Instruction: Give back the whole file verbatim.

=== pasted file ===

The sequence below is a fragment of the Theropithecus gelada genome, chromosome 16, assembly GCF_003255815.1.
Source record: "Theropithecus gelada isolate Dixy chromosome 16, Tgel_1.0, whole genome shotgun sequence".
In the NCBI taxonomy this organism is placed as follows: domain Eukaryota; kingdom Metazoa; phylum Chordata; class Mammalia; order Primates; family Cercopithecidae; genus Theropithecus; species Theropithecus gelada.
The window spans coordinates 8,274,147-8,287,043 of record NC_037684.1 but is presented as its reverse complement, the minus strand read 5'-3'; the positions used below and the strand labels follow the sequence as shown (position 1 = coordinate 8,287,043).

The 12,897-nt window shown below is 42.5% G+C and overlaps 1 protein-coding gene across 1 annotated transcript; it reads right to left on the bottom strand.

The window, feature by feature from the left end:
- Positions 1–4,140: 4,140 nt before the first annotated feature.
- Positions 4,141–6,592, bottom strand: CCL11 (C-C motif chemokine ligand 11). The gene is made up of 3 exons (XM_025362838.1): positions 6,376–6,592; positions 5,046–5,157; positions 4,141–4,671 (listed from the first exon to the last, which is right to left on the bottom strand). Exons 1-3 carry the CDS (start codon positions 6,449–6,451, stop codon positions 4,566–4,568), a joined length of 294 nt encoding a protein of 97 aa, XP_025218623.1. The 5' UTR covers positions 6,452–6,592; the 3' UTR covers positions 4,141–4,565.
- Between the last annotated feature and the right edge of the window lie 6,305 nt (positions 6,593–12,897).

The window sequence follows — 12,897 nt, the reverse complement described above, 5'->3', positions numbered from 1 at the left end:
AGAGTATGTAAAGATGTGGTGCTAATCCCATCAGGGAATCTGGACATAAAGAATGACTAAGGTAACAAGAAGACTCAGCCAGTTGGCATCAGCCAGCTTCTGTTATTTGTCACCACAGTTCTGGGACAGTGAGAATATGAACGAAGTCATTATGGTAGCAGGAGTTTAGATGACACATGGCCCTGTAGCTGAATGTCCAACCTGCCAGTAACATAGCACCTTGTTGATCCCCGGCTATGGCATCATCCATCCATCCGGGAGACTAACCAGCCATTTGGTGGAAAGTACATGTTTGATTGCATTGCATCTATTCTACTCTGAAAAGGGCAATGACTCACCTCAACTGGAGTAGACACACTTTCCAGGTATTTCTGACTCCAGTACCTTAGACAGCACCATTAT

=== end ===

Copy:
The sequence below is a fragment of the Theropithecus gelada genome, chromosome 16, assembly GCF_003255815.1.
Source record: "Theropithecus gelada isolate Dixy chromosome 16, Tgel_1.0, whole genome shotgun sequence".
In the NCBI taxonomy this organism is placed as follows: domain Eukaryota; kingdom Metazoa; phylum Chordata; class Mammalia; order Primates; family Cercopithecidae; genus Theropithecus; species Theropithecus gelada.
The window spans coordinates 8,274,147-8,287,043 of record NC_037684.1 but is presented as its reverse complement, the minus strand read 5'-3'; the positions used below and the strand labels follow the sequence as shown (position 1 = coordinate 8,287,043).

The 12,897-nt window shown below is 42.5% G+C and overlaps 1 protein-coding gene across 1 annotated transcript; it reads right to left on the bottom strand.

The window, feature by feature from the left end:
- Positions 1–4,140: 4,140 nt before the first annotated feature.
- Positions 4,141–6,592, bottom strand: CCL11 (C-C motif chemokine ligand 11). The gene is made up of 3 exons (XM_025362838.1): positions 6,376–6,592; positions 5,046–5,157; positions 4,141–4,671 (listed from the first exon to the last, which is right to left on the bottom strand). Exons 1-3 carry the CDS (start codon positions 6,449–6,451, stop codon positions 4,566–4,568), a joined length of 294 nt encoding a protein of 97 aa, XP_025218623.1. The 5' UTR covers positions 6,452–6,592; the 3' UTR covers positions 4,141–4,565.
- Between the last annotated feature and the right edge of the window lie 6,305 nt (positions 6,593–12,897).

The window sequence follows — 12,897 nt, the reverse complement described above, 5'->3', positions numbered from 1 at the left end:
AGAGTATGTAAAGATGTGGTGCTAATCCCATCAGGGAATCTGGACATAAAGAATGACTAAGGTAACAAGAAGACTCAGCCAGTTGGCATCAGCCAGCTTCTGTTATTTGTCACCACAGTTCTGGGACAGTGAGAATATGAACGAAGTCATTATGGTAGCAGGAGTTTAGATGACACATGGCCCTGTAGCTGAATGTCCAACCTGCCAGTAACATAGCACCTTGTTGATCCCCGGCTATGGCATCATCCATCCATCCGGGAGACTAACCAGCCATTTGGTGGAAAGTACATGTTTGATTGCATTGCATCTATTCTACTCTGAAAAGGGCAATGACTCACCTCAACTGGAGTAGACACACTTTCCAGGTATTTCTGACTCCAGTACCTTAGACAGCACCATTAT